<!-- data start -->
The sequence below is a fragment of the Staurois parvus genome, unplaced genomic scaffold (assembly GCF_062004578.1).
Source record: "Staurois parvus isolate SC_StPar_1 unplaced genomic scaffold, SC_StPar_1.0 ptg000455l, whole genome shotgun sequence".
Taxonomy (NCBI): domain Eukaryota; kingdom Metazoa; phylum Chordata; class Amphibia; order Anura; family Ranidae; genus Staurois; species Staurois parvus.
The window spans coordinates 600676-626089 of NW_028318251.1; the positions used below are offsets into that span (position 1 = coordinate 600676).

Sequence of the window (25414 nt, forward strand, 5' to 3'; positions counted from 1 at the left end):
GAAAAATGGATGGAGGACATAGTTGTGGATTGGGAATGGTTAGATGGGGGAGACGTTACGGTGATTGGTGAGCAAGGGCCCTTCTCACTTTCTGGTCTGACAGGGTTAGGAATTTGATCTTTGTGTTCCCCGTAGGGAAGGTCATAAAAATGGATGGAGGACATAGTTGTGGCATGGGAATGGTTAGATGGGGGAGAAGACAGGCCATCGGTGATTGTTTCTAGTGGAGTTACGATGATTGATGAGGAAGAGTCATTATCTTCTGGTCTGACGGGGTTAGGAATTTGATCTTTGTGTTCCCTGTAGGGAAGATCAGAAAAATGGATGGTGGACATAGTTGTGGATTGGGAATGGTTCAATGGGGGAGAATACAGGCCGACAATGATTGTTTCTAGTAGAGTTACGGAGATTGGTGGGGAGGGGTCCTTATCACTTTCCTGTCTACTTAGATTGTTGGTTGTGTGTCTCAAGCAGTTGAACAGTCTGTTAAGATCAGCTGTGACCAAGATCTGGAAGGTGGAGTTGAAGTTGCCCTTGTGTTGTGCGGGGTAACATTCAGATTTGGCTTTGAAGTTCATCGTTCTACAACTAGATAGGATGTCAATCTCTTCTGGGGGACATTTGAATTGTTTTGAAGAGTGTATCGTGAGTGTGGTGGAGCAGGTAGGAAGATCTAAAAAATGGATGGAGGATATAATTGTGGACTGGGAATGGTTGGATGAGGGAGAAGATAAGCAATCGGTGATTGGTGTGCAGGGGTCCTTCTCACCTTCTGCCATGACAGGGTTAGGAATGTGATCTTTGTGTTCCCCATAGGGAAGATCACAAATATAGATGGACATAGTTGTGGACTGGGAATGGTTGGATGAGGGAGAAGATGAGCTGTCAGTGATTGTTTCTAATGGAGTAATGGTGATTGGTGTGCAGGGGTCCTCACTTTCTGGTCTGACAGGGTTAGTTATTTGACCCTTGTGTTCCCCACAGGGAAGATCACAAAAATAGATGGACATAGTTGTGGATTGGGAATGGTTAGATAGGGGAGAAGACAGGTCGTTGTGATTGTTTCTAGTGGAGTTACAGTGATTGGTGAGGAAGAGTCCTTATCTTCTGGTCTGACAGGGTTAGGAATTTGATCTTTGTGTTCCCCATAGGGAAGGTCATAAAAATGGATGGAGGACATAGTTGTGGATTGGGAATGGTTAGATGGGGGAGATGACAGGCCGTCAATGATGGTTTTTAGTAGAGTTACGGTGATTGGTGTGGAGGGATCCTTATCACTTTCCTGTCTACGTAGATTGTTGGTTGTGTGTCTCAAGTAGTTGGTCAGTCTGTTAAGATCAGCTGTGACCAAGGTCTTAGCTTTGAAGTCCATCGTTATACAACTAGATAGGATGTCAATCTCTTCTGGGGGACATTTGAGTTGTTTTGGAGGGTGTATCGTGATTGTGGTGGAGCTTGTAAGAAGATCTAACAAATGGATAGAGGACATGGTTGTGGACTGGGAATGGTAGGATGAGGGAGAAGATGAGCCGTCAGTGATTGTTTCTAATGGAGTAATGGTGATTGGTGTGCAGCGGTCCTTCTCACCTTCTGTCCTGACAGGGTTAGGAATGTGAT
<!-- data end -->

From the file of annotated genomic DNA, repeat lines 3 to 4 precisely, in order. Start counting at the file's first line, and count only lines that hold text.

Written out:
Taxonomy (NCBI): domain Eukaryota; kingdom Metazoa; phylum Chordata; class Amphibia; order Anura; family Ranidae; genus Staurois; species Staurois parvus.
The window spans coordinates 600676-626089 of NW_028318251.1; the positions used below are offsets into that span (position 1 = coordinate 600676).